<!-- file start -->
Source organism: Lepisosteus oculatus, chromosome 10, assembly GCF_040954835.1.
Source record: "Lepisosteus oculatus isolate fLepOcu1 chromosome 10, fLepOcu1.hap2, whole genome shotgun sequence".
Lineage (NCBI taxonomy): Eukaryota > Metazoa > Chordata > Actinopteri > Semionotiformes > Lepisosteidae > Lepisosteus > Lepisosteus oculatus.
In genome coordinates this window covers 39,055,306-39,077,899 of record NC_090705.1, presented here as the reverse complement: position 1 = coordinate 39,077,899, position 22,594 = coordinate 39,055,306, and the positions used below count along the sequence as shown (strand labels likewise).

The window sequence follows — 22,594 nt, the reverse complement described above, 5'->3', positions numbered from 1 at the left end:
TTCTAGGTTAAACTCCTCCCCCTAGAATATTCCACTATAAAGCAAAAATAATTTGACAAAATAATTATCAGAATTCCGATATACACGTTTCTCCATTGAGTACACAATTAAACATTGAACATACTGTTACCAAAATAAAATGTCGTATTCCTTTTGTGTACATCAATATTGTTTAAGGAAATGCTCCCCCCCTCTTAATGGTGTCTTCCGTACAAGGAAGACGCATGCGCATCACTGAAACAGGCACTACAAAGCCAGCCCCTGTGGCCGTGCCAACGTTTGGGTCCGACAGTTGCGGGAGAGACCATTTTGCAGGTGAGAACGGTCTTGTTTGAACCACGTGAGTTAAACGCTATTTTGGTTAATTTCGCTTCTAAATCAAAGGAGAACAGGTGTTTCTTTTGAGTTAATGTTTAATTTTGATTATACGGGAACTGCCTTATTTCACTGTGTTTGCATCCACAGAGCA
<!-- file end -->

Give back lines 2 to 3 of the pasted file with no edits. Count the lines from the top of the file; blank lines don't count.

Source record: "Lepisosteus oculatus isolate fLepOcu1 chromosome 10, fLepOcu1.hap2, whole genome shotgun sequence".
Lineage (NCBI taxonomy): Eukaryota > Metazoa > Chordata > Actinopteri > Semionotiformes > Lepisosteidae > Lepisosteus > Lepisosteus oculatus.